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How mapping changed behaviour

©CTA

Monday, 19 March 2018 Updated on Wednesday, 23 May 2018

A study of the Samoan experience of participatory three-dimensional modelling (P3DM), a practice which has been widely promoted by CTA, has shown that it has led to better natural resource management, helped local communities become more resilient to climate change and brought about significant changes in the relationship between governments and local communities.

P3DM is a mapping progress which enables local communities to ‘populate’ geo-referenced relief models with their own knowledge about physical features, such as rivers and villages, and the way in which their territory is used, for example for hunting, fishing and growing crops. The maps help to enhance a sense of belonging and local knowledge and many communities have used them to assert their rights, identify resources and opportunities, and devise new strategies for managing the land.

Giacomo Rambaldi, who has led CTA’s work on P3DM, was contacted in 2016 by Barbara Dovarch, a PhD candidate from the University of Sassari, Italy. She was keen to look at the effectiveness of P3DM and Rambaldi suggested she carry out her fieldwork in Samoa. Here, a 5-year project funded by the Global Environment Facility and carried out by the Samoan Ministry of Natural Resources and Environment, had used P3DM to sensitise local communities to climate change. Rather than being initiated by the local communities and their partners, as normally happens, P3DM was introduced by a government department as a way to reach communities and gain their trust.

Dovarch found that prior to the introduction of P3DM, community representatives tended to adopt a very passive attitude during consultations with the authorities. “Government officials usually adopted a lecturing style in meetings with community members, using PowerPoint presentations and information leaflets, often without success,” noted Dovarch in her report. However, the P3DM process provided local communities with the opportunity to express their own understanding about their land and take a more active role in resource management. The building of the models also enabled young and old people to talk to one another and exchange knowledge about nature, culture and history.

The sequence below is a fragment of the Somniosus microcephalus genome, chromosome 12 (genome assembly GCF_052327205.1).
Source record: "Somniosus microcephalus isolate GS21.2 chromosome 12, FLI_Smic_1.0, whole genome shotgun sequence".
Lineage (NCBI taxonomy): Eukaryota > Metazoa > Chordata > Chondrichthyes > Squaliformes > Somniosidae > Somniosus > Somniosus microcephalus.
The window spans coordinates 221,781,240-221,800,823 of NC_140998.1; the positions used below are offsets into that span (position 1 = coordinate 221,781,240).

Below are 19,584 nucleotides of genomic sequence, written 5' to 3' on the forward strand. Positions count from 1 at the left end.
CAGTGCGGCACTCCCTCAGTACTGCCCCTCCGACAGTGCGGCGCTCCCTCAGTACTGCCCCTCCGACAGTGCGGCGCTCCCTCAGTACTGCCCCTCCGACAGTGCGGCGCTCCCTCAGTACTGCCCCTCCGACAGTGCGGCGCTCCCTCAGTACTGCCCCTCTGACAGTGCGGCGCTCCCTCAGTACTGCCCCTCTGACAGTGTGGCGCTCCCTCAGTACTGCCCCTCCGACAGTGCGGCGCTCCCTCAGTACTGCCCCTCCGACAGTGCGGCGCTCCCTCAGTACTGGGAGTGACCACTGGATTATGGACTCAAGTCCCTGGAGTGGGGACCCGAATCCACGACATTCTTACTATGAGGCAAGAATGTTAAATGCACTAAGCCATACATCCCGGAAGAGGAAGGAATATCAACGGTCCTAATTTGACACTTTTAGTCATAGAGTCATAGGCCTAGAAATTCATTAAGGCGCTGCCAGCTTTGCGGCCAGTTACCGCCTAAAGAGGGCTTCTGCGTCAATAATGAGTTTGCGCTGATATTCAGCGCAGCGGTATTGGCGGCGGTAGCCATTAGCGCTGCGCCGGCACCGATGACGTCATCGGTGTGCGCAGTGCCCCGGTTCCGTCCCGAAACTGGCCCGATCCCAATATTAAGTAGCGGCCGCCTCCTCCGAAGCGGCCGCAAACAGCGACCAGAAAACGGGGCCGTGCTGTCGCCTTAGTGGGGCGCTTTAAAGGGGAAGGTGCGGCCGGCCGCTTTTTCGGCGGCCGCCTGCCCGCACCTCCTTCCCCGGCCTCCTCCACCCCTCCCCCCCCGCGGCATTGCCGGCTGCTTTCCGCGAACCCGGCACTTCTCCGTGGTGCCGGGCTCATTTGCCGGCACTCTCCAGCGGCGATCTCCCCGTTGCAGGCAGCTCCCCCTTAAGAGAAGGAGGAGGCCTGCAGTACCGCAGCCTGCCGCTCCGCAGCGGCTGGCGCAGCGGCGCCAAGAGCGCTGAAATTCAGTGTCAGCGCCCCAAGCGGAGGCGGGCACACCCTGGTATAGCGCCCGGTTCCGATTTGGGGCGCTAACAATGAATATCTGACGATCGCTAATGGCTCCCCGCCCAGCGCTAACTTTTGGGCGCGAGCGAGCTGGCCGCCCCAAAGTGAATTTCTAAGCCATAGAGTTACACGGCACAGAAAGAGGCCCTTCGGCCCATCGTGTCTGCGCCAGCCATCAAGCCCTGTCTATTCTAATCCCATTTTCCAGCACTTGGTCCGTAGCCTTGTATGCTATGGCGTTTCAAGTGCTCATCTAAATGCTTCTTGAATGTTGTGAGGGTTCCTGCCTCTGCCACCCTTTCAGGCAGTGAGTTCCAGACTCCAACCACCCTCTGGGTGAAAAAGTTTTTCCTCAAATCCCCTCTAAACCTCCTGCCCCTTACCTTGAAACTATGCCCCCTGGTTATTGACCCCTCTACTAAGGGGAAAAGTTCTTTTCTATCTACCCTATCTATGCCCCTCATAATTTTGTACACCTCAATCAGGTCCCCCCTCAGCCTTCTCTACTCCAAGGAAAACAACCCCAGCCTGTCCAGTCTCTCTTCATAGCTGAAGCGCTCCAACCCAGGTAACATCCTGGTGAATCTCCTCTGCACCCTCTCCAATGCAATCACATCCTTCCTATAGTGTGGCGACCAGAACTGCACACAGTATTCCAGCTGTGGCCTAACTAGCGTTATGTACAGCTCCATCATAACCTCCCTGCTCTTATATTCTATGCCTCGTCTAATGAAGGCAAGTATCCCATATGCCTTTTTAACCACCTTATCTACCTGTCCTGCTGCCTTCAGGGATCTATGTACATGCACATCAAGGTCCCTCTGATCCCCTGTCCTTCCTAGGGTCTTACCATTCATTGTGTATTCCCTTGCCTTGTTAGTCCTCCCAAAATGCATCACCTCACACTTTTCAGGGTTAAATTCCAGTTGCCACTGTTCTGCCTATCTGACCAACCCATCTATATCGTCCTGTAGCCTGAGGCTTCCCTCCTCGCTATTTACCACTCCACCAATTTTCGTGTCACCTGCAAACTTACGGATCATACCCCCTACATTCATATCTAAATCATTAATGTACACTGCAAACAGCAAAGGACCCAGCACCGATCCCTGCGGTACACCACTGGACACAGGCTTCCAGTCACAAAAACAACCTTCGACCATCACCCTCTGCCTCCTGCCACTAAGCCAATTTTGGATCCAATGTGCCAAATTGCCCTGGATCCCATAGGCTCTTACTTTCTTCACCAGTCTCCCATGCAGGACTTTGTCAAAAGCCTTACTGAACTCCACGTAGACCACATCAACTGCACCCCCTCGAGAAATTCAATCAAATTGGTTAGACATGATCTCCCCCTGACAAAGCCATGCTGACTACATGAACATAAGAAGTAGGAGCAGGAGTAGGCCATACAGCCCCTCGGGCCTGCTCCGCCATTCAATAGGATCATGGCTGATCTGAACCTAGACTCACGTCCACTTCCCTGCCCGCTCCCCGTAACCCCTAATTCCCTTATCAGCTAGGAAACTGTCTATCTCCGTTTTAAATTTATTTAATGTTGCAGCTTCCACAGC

According to community members who spoke to Dovarch, the process encouraged the government to change the way it behaved towards local people. Now it is much more willing to ‘listen’ rather than ‘teach’. Government officials moved away from ‘consultations’ towards active participation, which helped to build trust on both sides. As far as the government officials were concerned, the P3DM process – in Dovarch’s words – “completely changed the attitude and approach of communities towards their own environment and land management.”

The government of Samoa was initially exposed to P3DM techniques through CTA’s ICT4Ag activities. Since then, it has not only contributed to the development of 19 P3DM models over a 4-year period, but also committed itself to playing an important role in popularising the technique in other parts of the Pacific region, beginning with Tonga. Dovarch described her findings in a CTA working paper in the ICTs for agriculture series, Participatory 3D modelling in Samoa: Triggering behavioural changes in climate change resilience

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